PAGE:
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July 1980

Dextroamphetamine and Cortisol in DepressionMorning Plasma Cortisol Levels Suppressed

Arch Gen Psychiatry. 1980;37(7):755-757. doi:10.1001/archpsyc.1980.01780200033003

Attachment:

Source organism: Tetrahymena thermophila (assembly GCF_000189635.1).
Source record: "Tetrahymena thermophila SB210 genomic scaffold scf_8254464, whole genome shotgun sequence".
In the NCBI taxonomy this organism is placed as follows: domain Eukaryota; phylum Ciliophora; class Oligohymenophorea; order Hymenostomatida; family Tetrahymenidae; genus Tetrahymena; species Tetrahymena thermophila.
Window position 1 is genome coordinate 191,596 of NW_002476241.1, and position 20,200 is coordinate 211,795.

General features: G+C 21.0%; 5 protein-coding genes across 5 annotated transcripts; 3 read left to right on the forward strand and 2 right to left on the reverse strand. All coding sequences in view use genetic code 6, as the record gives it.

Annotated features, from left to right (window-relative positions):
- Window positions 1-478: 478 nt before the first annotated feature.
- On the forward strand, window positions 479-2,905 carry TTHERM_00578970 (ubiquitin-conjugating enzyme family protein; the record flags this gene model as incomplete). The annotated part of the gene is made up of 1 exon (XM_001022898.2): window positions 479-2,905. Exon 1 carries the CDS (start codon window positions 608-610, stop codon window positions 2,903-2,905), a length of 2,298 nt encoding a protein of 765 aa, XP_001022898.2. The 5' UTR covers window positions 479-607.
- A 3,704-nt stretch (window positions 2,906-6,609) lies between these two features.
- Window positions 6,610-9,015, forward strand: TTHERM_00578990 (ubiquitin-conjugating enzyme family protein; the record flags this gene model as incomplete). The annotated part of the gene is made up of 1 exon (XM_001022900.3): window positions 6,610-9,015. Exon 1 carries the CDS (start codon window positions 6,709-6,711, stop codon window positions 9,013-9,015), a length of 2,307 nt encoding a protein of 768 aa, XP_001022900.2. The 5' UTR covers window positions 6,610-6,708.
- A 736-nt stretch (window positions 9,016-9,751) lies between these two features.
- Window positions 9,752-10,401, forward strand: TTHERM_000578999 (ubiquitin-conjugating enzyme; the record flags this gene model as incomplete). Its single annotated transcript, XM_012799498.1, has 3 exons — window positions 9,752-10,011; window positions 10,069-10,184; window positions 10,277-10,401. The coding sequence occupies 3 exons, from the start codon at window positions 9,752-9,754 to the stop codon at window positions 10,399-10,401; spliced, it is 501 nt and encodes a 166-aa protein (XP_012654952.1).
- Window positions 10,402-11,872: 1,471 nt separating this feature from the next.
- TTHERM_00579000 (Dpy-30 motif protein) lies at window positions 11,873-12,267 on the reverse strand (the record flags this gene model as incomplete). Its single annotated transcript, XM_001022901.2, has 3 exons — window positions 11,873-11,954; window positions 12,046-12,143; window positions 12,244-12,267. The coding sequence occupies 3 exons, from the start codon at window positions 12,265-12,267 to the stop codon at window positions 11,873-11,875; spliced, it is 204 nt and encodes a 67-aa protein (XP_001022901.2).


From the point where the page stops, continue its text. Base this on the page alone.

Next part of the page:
• Dextroamphetamine sulfate administered intravenously in the morning to 11 unmedicated depressed patients suppressed previously elevated plasma cortisol levels to normal in 90 minutes, a fall of 33% from baseline. Ten other depressed patients, without amphetamine, maintained high cortisol levels during the same time period. In each of five normal young men, amphetamine identically administered stimulated a rise in cortisol between 15 and 30 minutes after infusion, an acute response absent in ten of the 11 depressed patients; by 90 minutes after amphetamine administration, plasma cortisol had fallen to normal and identical levels in both groups. Since noradrenalin normally inhibits hypothalamic corticotropin releasing factor (and adrenocorticotropic hormone) secretion, a noradrenergic deficit may account for cortisol hypersecretion in depression; amphetamine may transiently "correct" this deficit in depressed patients, thereby reducing their cortisol secretion.